Monday afternoon saw actress Bella Thorne announce her pansexuality in a television interview, causing searches for the term to skyrocket.
The 21-year-old former Disney star, who previously considered herself to be bisexual, explained that pansexuality is the act of pursuing love interests based on their presence and personality rather than their gender, sexual identity or sexuality.
“I’m actually pansexual and I didn’t know that [until] somebody explained to me really thoroughly what that is."
She further explained that the approach to her dating life was “you like what you like.”
Bella's experience is actually surprisingly close to the norm as most people don't realise that they're pansexual until they have the word explained to them.
For many LGBTQ+ people, the act of verbalising your identity can come as a huge emotional relief.
Pansexuality, like every LGBTQ+ label, is defined differently depending on who you ask, but queer advocacy organisation GLAAD broadly defines being pansexual as “being attracted to all gender identities, or attracted to people regardless of gender.”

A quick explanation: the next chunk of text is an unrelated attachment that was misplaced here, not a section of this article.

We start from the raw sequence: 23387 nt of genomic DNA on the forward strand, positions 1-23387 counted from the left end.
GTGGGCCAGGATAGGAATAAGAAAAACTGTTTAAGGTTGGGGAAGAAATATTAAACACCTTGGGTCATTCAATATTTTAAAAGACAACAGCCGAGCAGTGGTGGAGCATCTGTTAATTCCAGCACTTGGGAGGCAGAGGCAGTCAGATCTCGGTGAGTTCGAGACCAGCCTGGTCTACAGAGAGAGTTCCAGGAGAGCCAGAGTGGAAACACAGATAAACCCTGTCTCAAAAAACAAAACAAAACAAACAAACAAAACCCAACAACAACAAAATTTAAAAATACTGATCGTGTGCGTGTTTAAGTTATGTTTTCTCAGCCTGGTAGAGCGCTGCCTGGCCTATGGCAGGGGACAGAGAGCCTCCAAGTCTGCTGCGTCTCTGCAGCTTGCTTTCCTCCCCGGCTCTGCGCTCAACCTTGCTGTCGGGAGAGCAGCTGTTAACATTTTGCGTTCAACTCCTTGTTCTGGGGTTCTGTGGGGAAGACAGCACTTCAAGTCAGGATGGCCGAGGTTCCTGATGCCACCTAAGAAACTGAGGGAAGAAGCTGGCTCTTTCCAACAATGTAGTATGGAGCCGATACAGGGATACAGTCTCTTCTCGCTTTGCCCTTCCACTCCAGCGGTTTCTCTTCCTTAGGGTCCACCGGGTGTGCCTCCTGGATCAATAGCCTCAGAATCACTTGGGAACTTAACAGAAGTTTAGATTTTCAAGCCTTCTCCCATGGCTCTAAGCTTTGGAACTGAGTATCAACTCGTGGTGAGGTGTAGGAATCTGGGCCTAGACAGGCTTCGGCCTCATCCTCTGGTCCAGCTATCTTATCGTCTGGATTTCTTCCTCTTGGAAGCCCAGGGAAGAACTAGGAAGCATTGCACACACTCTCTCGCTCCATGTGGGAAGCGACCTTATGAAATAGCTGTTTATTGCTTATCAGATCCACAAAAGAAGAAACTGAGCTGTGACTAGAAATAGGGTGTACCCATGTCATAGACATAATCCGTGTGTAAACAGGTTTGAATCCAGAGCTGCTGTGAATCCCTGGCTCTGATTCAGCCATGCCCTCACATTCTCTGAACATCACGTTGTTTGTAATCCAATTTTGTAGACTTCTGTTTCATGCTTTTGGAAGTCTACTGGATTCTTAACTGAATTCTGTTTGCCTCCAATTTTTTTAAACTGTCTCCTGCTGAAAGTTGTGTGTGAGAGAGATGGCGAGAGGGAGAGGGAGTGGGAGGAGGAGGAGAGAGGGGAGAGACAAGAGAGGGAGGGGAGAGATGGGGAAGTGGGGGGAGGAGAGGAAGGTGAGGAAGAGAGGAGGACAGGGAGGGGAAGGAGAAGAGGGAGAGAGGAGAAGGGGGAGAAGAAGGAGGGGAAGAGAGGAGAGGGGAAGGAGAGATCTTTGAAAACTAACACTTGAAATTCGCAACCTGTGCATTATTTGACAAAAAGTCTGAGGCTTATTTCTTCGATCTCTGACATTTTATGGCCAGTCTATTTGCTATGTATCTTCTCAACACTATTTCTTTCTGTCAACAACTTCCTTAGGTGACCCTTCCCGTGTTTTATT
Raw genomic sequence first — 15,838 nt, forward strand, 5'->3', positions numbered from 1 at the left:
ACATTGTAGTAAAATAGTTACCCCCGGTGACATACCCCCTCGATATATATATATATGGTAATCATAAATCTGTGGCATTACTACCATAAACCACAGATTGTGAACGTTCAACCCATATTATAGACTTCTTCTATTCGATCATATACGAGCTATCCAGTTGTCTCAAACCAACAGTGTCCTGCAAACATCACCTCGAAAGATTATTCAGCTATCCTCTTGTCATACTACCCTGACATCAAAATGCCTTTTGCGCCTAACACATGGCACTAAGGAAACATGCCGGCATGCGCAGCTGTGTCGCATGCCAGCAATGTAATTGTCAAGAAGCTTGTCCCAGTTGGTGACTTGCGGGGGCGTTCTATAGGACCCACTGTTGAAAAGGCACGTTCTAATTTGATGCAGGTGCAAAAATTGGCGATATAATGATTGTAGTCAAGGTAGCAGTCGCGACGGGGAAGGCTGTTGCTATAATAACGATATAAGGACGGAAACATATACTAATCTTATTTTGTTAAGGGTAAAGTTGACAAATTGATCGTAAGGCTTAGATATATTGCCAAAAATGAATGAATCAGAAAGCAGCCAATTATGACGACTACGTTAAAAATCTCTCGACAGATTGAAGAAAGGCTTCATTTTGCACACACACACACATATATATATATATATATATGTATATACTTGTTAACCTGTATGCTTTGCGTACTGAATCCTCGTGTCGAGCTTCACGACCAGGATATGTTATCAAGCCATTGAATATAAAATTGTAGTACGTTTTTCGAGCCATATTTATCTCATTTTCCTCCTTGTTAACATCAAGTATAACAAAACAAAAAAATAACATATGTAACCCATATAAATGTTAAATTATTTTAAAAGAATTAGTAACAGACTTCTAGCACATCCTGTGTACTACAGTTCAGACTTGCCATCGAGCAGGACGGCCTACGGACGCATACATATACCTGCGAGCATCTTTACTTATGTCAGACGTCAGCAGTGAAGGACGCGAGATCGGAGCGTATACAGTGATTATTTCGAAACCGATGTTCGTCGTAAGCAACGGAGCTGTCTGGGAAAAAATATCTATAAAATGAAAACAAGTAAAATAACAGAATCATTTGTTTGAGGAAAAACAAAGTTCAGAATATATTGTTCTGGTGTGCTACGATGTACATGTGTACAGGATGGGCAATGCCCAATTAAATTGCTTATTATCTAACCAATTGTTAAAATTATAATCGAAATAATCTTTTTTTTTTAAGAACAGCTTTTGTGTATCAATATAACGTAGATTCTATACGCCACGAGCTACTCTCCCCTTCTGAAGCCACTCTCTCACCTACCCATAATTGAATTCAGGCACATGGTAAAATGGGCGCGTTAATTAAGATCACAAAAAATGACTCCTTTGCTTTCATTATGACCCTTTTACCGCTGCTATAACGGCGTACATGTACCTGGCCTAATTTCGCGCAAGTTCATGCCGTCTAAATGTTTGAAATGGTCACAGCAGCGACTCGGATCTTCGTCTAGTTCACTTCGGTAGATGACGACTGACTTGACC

Pansexuality – although it can often be interpreted similarly – is not the same as bisexuality.
Although, the term 'pansexual' was birthed from this confusion.
Bisexuality is where someone's attracted to people of more than one gender (whether that's male, female, non-binary or trans people for example). Whereas people of the pansexual persuasion are more attracted to a person, aura or overall beauty rather than physical form.
Unlike bisexuality, which is gender-specific and exclusive, pansexuals can be sexually and/or romantically attracted to someone who is transgender, non-binary or gender-fluid.
Pan, after all, comes from the Greek prefix meaning “all.” Thus, a pansexual person would be attracted to cisgender, transgender, gender nonbinary, genderfluid, and agender folks (a person who doesn’t identify with any gender).
In essence, pansexuality is all-inclusive.
Main image by @bellathorne
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